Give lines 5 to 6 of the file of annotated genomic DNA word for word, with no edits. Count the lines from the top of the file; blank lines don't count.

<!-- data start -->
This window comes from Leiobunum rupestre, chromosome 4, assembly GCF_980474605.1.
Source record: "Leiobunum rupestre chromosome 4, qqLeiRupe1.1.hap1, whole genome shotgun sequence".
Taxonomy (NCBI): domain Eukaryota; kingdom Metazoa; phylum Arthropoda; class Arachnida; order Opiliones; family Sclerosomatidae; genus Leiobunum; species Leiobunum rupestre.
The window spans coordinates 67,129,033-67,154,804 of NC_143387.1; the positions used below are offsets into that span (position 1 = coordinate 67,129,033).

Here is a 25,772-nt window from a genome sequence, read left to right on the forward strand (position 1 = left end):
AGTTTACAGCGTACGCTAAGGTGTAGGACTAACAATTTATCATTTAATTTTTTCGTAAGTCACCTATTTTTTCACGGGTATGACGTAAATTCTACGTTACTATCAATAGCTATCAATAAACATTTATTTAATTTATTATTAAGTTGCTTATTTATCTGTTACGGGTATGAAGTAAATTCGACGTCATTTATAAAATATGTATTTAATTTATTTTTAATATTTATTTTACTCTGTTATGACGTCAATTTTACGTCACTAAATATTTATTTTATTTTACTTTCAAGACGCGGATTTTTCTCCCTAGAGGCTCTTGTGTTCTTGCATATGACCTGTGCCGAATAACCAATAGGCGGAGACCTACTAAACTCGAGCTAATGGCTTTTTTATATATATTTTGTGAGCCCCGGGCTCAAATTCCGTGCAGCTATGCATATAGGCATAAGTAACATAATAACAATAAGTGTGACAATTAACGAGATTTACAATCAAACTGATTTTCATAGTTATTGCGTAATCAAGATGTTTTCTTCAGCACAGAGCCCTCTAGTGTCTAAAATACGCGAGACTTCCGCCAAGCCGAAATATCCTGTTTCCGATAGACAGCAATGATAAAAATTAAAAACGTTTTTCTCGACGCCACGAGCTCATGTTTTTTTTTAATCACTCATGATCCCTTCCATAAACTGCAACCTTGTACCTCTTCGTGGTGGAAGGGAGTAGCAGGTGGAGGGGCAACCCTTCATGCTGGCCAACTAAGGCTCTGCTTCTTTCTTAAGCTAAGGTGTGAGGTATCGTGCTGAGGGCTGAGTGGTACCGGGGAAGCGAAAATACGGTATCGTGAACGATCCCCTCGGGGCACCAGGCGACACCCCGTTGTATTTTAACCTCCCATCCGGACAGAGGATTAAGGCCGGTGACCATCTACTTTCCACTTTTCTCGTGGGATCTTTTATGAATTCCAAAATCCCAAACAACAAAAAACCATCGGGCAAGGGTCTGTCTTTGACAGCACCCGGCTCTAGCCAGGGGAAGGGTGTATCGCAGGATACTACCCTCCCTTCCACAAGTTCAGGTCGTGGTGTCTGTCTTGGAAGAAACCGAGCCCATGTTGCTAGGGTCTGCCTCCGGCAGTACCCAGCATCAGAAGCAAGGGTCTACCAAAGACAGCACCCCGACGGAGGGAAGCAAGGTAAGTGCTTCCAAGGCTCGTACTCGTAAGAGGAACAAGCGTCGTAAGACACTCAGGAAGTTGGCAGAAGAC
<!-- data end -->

Here is a 25,772-nt window from a genome sequence, read left to right on the forward strand (position 1 = left end):
AGTTTACAGCGTACGCTAAGGTGTAGGACTAACAATTTATCATTTAATTTTTTCGTAAGTCACCTATTTTTTCACGGGTATGACGTAAATTCTACGTTACTATCAATAGCTATCAATAAACATTTATTTAATTTATTATTAAGTTGCTTATTTATCTGTTACGGGTATGAAGTAAATTCGACGTCATTTATAAAATATGTATTTAATTTATTTTTAATATTTATTTTACTCTGTTATGACGTCAATTTTACGTCACTAAATATTTATTTTATTTTACTTTCAAGACGCGGATTTTTCTCCCTAGAGGCTCTTGTGTTCTTGCATATGACCTGTGCCGAATAACCAATAGGCGGAGACCTACTAAACTCGAGCTAATGGCTTTTTTATATATATTTTGTGAGCCCCGGGCTCAAATTCCGTGCAGCTATGCATATAGGCATAAGTAACATAATAACAATAAGTGTGACAATTAACGAGATTTACAATCAAACTGATTTTCATAGTTATTGCGTAATCAAGATGTTTTCTTCAGCACAGAGCCCTCTAGTGTCTAAAATACGCGAGACTTCCGCCAAGCCGAAATATCCTGTTTCCGATAGACAGCAATGATAAAAATTAAAAACGTTTTTCTCGACGCCACGAGCTCATGTTTTTTTTTAATCACTCATGATCCCTTCCATAAACTGCAACCTTGTACCTCTTCGTGGTGGAAGGGAGTAGCAGGTGGAGGGGCAACCCTTCATGCTGGCCAACTAAGGCTCTGCTTCTTTCTTAAGCTAAGGTGTGAGGTATCGTGCTGAGGGCTGAGTGGTACCGGGGAAGCGAAAATACGGTATCGTGAACGATCCCCTCGGGGCACCAGGCGACACCCCGTTGTATTTTAACCTCCCATCCGGACAGAGGATTAAGGCCGGTGACCATCTACTTTCCACTTTTCTCGTGGGATCTTTTATGAATTCCAAAATCCCAAACAACAAAAAACCATCGGGCAAGGGTCTGTCTTTGACAGCACCCGGCTCTAGCCAGGGGAAGGGTGTATCGCAGGATACTACCCTCCCTTCCACAAGTTCAGGTCGTGGTGTCTGTCTTGGAAGAAACCGAGCCCATGTTGCTAGGGTCTGCCTCCGGCAGTACCCAGCATCAGAAGCAAGGGTCTACCAAAGACAGCACCCCGACGGAGGGAAGCAAGGTAAGTGCTTCCAAGGCTCGTACTCGTAAGAGGAACAAGCGTCGTAAGACACTCAGGAAGTTGGCAGAAGAC